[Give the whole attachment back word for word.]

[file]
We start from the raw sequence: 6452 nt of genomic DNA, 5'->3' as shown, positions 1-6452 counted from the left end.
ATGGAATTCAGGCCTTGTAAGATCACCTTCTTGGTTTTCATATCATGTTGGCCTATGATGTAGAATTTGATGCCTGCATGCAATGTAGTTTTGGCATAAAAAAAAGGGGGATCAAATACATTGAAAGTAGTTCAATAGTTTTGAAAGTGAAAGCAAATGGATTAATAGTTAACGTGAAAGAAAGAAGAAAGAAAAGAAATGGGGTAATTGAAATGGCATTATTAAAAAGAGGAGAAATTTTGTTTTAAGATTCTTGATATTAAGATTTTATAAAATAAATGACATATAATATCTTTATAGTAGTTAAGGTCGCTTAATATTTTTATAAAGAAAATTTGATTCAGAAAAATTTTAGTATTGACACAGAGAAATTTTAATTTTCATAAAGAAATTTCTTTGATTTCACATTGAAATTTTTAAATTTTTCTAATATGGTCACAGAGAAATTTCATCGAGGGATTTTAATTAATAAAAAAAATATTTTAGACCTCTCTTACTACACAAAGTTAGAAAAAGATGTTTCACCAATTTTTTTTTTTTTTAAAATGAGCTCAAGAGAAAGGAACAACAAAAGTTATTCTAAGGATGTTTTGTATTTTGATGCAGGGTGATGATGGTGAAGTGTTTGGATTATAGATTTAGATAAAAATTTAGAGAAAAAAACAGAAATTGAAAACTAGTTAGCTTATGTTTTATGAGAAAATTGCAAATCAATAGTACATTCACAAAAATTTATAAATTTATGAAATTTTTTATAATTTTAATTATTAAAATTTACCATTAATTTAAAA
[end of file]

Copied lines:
We start from the raw sequence: 6452 nt of genomic DNA, 5'->3' as shown, positions 1-6452 counted from the left end.
ATGGAATTCAGGCCTTGTAAGATCACCTTCTTGGTTTTCATATCATGTTGGCCTATGATGTAGAATTTGATGCCTGCATGCAATGTAGTTTTGGCATAAAAAAAAGGGGGATCAAATACATTGAAAGTAGTTCAATAGTTTTGAAAGTGAAAGCAAATGGATTAATAGTTAACGTGAAAGAAAGAAGAAAGAAAAGAAATGGGGTAATTGAAATGGCATTATTAAAAAGAGGAGAAATTTTGTTTTAAGATTCTTGATATTAAGATTTTATAAAATAAATGACATATAATATCTTTATAGTAGTTAAGGTCGCTTAATATTTTTATAAAGAAAATTTGATTCAGAAAAATTTTAGTATTGACACAGAGAAATTTTAATTTTCATAAAGAAATTTCTTTGATTTCACATTGAAATTTTTAAATTTTTCTAATATGGTCACAGAGAAATTTCATCGAGGGATTTTAATTAATAAAAAAAATATTTTAGACCTCTCTTACTACACAAAGTTAGAAAAAGATGTTTCACCAATTTTTTTTTTTTTTAAAATGAGCTCAAGAGAAAGGAACAACAAAAGTTATTCTAAGGATGTTTTGTATTTTGATGCAGGGTGATGATGGTGAAGTGTTTGGATTATAGATTTAGATAAAAATTTAGAGAAAAAAACAGAAATTGAAAACTAGTTAGCTTATGTTTTATGAGAAAATTGCAAATCAATAGTACATTCACAAAAATTTATAAATTTATGAAATTTTTTATAATTTTAATTATTAAAATTTACCATTAATTTAAAA